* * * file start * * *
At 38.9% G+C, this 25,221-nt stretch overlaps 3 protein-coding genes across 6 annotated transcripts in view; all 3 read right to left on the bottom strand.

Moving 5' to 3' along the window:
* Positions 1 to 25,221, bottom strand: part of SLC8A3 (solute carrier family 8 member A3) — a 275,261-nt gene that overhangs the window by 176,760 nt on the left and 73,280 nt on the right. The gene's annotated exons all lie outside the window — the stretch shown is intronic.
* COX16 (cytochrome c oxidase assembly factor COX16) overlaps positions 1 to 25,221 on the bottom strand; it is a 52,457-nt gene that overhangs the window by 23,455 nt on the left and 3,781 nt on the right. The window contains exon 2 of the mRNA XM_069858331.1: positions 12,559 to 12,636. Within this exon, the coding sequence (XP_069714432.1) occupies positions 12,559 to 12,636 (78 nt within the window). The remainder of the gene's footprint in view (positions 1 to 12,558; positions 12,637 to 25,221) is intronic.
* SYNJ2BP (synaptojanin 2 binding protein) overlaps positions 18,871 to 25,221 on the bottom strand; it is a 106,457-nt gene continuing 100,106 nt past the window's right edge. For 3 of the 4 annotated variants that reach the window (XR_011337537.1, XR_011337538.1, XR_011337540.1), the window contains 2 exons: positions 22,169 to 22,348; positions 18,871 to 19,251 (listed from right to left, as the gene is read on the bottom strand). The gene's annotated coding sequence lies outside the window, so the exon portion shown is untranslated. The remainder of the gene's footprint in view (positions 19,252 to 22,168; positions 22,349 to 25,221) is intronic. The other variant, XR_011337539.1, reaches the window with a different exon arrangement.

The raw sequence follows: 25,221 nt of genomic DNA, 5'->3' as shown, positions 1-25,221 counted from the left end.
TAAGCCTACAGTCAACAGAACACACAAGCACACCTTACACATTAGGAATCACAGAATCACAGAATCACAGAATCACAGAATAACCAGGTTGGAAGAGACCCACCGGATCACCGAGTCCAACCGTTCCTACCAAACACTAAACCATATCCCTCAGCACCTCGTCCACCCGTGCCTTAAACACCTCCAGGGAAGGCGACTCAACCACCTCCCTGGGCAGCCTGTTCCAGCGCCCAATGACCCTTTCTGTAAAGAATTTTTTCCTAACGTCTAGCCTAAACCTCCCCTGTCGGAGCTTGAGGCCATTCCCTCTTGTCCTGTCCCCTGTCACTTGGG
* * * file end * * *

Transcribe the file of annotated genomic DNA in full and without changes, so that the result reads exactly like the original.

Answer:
At 38.9% G+C, this 25,221-nt stretch overlaps 3 protein-coding genes across 6 annotated transcripts in view; all 3 read right to left on the bottom strand.

Moving 5' to 3' along the window:
* Positions 1 to 25,221, bottom strand: part of SLC8A3 (solute carrier family 8 member A3) — a 275,261-nt gene that overhangs the window by 176,760 nt on the left and 73,280 nt on the right. The gene's annotated exons all lie outside the window — the stretch shown is intronic.
* COX16 (cytochrome c oxidase assembly factor COX16) overlaps positions 1 to 25,221 on the bottom strand; it is a 52,457-nt gene that overhangs the window by 23,455 nt on the left and 3,781 nt on the right. The window contains exon 2 of the mRNA XM_069858331.1: positions 12,559 to 12,636. Within this exon, the coding sequence (XP_069714432.1) occupies positions 12,559 to 12,636 (78 nt within the window). The remainder of the gene's footprint in view (positions 1 to 12,558; positions 12,637 to 25,221) is intronic.
* SYNJ2BP (synaptojanin 2 binding protein) overlaps positions 18,871 to 25,221 on the bottom strand; it is a 106,457-nt gene continuing 100,106 nt past the window's right edge. For 3 of the 4 annotated variants that reach the window (XR_011337537.1, XR_011337538.1, XR_011337540.1), the window contains 2 exons: positions 22,169 to 22,348; positions 18,871 to 19,251 (listed from right to left, as the gene is read on the bottom strand). The gene's annotated coding sequence lies outside the window, so the exon portion shown is untranslated. The remainder of the gene's footprint in view (positions 19,252 to 22,168; positions 22,349 to 25,221) is intronic. The other variant, XR_011337539.1, reaches the window with a different exon arrangement.

The raw sequence follows: 25,221 nt of genomic DNA, 5'->3' as shown, positions 1-25,221 counted from the left end.
TAAGCCTACAGTCAACAGAACACACAAGCACACCTTACACATTAGGAATCACAGAATCACAGAATCACAGAATCACAGAATAACCAGGTTGGAAGAGACCCACCGGATCACCGAGTCCAACCGTTCCTACCAAACACTAAACCATATCCCTCAGCACCTCGTCCACCCGTGCCTTAAACACCTCCAGGGAAGGCGACTCAACCACCTCCCTGGGCAGCCTGTTCCAGCGCCCAATGACCCTTTCTGTAAAGAATTTTTTCCTAACGTCTAGCCTAAACCTCCCCTGTCGGAGCTTGAGGCCATTCCCTCTTGTCCTGTCCCCTGTCACTTGGG